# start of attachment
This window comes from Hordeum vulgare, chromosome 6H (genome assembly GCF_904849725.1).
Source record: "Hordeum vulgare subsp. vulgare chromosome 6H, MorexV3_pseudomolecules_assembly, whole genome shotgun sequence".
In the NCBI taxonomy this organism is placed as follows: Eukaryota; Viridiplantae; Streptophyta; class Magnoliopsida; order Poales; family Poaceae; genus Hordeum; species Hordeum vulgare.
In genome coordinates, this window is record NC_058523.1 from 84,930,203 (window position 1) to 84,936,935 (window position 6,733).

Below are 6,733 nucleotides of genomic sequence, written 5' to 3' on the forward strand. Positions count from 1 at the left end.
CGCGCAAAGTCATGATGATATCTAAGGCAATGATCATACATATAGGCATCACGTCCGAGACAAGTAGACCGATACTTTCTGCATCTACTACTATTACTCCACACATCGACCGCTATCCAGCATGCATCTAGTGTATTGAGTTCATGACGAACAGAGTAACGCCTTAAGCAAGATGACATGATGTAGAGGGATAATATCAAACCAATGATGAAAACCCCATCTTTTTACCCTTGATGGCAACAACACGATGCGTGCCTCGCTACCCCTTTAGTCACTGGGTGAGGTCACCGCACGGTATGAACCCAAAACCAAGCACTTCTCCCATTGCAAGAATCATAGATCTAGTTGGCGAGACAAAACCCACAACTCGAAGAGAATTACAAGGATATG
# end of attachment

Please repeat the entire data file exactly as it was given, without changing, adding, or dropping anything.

This window comes from Hordeum vulgare, chromosome 6H (genome assembly GCF_904849725.1).
Source record: "Hordeum vulgare subsp. vulgare chromosome 6H, MorexV3_pseudomolecules_assembly, whole genome shotgun sequence".
In the NCBI taxonomy this organism is placed as follows: Eukaryota; Viridiplantae; Streptophyta; class Magnoliopsida; order Poales; family Poaceae; genus Hordeum; species Hordeum vulgare.
In genome coordinates, this window is record NC_058523.1 from 84,930,203 (window position 1) to 84,936,935 (window position 6,733).

Below are 6,733 nucleotides of genomic sequence, written 5' to 3' on the forward strand. Positions count from 1 at the left end.
CGCGCAAAGTCATGATGATATCTAAGGCAATGATCATACATATAGGCATCACGTCCGAGACAAGTAGACCGATACTTTCTGCATCTACTACTATTACTCCACACATCGACCGCTATCCAGCATGCATCTAGTGTATTGAGTTCATGACGAACAGAGTAACGCCTTAAGCAAGATGACATGATGTAGAGGGATAATATCAAACCAATGATGAAAACCCCATCTTTTTACCCTTGATGGCAACAACACGATGCGTGCCTCGCTACCCCTTTAGTCACTGGGTGAGGTCACCGCACGGTATGAACCCAAAACCAAGCACTTCTCCCATTGCAAGAATCATAGATCTAGTTGGCGAGACAAAACCCACAACTCGAAGAGAATTACAAGGATATG